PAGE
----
Old Car Barn At 780 W Main Street Has Been Home To Many Things Over The Years
You might never guess what some older buildings still standing today were once used for. So is the case for the old car barn located at 780 W Main Street. Currently, as of 2022, the home for Party Rentals, the red building, at first glance, is hardly recognizable as a place that once stored trolley cars.
Per the Watertown Daily Times–
When trolley cars were first used in Watertown in 1891, car barns were located in lower Court Street near Jackson, but shortly afterward an office building and barns combined with a marble front was built on the north side of West Main Street at the corner of Mead.
This building was owned by John C. Thompson, later New York Air Brake company head (and benefactor of Thompson Park), and was leased to the Old Watertown & Brownville Street Railway company until about 1901 when the company, then the Black River Tractor company, built barns and office of its own on the south side of West Main Street near Poplar Street (and the Northern Brewery Company.)
By the mid-1890’s, the car barn would be leased to store cars several years after the Watertown electric road was built by John C. Thompson, A. D. Remington, E. M. Gates, George B. Massey and several other capitalists.
Two companies were organized as a result, one the Watertown Street Railway company and the Watertown & Brownville Street Railway Company. A fire at the Brownville car barn in the 1890’s may have necessitated the leasing of the 780 W Main Street facility as neither company owned the premise. The location would be an ideal as a centralized place for trolleys that ran from Pearl Street and had to come over the Court Street Bridge on their way to Brownville.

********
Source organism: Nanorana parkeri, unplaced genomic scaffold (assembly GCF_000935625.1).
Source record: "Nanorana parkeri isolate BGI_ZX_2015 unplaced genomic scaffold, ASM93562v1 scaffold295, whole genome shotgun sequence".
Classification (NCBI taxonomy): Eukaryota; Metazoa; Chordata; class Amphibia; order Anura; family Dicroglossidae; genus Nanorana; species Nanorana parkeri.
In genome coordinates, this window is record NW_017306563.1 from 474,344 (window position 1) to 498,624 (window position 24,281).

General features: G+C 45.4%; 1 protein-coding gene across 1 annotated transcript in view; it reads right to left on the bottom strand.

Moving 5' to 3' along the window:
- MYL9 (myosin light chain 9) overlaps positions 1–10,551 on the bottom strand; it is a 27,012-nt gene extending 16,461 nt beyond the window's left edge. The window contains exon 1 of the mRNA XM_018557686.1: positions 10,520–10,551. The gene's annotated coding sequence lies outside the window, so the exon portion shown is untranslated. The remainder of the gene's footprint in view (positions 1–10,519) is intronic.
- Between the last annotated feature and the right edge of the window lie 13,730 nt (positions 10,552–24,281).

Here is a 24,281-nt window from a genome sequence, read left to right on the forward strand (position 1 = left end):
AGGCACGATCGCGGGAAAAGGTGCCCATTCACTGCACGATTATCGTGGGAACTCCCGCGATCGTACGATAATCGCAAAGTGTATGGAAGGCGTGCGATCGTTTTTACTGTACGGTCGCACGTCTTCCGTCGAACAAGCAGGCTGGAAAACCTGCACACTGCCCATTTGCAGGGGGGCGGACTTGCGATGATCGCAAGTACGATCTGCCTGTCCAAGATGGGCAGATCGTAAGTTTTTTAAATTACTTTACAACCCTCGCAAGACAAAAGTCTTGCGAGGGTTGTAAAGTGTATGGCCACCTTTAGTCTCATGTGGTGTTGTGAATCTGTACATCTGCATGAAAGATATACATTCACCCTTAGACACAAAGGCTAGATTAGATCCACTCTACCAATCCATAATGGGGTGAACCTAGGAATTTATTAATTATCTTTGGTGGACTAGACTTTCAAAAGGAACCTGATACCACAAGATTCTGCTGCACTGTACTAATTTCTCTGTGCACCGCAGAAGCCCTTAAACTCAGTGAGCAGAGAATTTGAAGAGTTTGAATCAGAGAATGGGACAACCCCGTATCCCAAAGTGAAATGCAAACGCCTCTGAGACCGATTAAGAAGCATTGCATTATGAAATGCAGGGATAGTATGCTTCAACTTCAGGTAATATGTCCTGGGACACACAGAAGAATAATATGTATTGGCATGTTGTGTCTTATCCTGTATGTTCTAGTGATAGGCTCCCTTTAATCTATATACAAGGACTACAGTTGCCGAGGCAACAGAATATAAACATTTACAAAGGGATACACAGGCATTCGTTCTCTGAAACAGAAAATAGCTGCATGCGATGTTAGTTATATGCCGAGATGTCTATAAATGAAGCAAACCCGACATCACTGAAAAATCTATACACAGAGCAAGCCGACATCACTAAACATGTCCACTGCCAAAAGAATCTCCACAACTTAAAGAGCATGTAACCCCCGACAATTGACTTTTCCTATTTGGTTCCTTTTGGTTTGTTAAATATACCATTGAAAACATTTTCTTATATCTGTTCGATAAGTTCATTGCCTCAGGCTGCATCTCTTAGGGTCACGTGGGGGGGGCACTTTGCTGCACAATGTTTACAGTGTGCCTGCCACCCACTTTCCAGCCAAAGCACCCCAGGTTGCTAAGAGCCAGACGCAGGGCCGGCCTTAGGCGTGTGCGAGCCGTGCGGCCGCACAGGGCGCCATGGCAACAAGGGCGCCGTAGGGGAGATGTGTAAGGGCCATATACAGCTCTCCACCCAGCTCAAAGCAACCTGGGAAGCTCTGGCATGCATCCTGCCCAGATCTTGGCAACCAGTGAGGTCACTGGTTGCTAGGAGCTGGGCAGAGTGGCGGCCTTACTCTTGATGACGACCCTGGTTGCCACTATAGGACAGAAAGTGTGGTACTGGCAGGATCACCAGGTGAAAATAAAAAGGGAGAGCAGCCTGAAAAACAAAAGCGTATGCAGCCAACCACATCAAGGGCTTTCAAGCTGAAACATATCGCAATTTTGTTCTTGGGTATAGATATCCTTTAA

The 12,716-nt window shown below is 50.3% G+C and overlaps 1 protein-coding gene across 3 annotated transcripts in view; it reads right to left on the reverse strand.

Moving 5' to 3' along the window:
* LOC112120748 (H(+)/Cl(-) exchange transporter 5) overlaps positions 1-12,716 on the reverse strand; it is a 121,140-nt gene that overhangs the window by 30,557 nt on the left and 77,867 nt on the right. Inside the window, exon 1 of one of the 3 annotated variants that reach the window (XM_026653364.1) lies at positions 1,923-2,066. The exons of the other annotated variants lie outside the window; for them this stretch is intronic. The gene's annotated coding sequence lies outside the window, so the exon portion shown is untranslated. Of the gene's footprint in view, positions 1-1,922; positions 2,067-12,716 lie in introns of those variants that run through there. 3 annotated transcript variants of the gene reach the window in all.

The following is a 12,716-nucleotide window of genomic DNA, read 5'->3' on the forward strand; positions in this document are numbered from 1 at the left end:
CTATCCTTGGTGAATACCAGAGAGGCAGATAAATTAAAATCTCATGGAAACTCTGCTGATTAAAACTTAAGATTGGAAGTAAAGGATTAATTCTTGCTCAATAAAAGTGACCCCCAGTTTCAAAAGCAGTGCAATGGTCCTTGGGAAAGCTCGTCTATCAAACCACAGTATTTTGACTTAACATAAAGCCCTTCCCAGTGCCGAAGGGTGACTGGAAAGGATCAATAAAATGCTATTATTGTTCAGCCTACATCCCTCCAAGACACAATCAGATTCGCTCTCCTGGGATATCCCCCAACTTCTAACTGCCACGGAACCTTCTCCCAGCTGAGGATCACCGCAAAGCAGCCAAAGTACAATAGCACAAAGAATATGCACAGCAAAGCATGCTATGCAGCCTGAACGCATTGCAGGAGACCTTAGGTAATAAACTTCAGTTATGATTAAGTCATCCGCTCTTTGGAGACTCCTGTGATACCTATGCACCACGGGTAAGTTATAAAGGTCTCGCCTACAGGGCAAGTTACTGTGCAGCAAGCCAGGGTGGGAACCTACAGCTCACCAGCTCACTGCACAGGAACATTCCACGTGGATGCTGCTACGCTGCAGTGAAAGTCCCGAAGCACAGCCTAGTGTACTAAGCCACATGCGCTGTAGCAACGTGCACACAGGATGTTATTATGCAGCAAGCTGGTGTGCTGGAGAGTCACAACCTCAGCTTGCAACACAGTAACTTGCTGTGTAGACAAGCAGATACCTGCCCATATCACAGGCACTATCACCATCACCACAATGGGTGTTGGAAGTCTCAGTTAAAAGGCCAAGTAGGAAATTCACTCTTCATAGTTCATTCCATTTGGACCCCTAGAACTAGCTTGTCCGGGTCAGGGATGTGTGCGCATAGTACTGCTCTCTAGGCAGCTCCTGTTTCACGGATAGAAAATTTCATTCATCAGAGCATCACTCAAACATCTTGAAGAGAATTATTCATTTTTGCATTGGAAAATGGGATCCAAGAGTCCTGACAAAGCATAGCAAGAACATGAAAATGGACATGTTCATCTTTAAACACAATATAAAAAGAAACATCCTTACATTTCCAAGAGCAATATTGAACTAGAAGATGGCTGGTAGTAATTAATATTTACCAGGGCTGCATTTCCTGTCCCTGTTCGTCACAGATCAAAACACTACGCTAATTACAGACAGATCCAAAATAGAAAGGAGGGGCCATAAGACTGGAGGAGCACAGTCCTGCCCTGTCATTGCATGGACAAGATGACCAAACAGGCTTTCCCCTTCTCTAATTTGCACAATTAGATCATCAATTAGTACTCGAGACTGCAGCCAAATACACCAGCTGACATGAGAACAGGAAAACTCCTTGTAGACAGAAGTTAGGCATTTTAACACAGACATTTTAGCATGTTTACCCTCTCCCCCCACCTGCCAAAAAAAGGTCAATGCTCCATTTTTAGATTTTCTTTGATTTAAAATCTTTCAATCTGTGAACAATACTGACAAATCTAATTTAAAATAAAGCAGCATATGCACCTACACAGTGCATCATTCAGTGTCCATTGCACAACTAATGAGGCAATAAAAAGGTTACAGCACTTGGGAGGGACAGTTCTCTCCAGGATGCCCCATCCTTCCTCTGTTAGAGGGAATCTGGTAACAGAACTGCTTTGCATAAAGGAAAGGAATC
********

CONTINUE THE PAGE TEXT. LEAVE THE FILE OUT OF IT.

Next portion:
During this time, the Street Railroad Company, as it were occasionally referred to, would propose to make Glen Park an attractive and nearby destination outside of town, just far enough to garner traffic by trolley. Foot-ball and base-ball, as they were spelled then, along with concerts, rides and other attractions would see thousands of people every week flocking to Glen Park along the river which became known as the “Coney Island of the North Country.”
The Watertown Street Railroad Company would own Glen Park after it was created by William H. Smith who also erected the Smith Building, later known as the Mohican, on Public Square. When the company was purchased and reincorporated as the Black River Traction Company, they would abandon Glen Park sometime after the 1901 season ended which, coincidently, was about the time City Park, later renamed Thompson Park, was opened.
Around 1900, the place would be home to D. S. Brown Co., and used as a factory for the manufacturing of horse collars. Sill & Bates would take over the manufacturing around 1911 – but only for a year as it was sold to a Syracuse firm.
From the early 1910’s the facility was used by Empsall’s department store as a warehouse. This lasted for a new of years until at, some point, it was either shared with or occupied by the Ontario Specialty Company, a branch of the St. Regis Paper Co., who would move to a new location in 1929.
In the 1940’s, the former car barn was home to an ice cream shop, Manny’s Ice Cream, for some time. Over the ensuing years, it’s also been home to Watertown Mattress, Salvation Army Thrift Store, Furniture World Warehouse amongst others.
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The total destruction of the bridge to the amusement park by Black River ice was much more of a blow to Glen (Amusement) Park. The competition from Thompson Park probably kept the company from building a new bridge, but at the same time, it DID extend the State Street trolley line from High Street all the way to the new park. Many trolley and interurban railways created out-of-town attractions to increase weekend ridership and bring in some more cash but most would not survive much into the 1020s as more people became automobile owners and more roads were built.
From what I’ve read, Glen Park wasn’t even being used by the early turn of the century before the one end of the bridge collapsed in 1903 with the remainder still standing (but later torn down.) There was even discussion of the remaining bridge sections being moved closer to what was referred to as Riverside Park adjacent to the Fairgrounds at that time. The article stated Glen Park hadn’t brought the Street Railroad Co. any money for several years and they resolved to dispose of it and it was sold in 1904 to become part of the Sherman farm.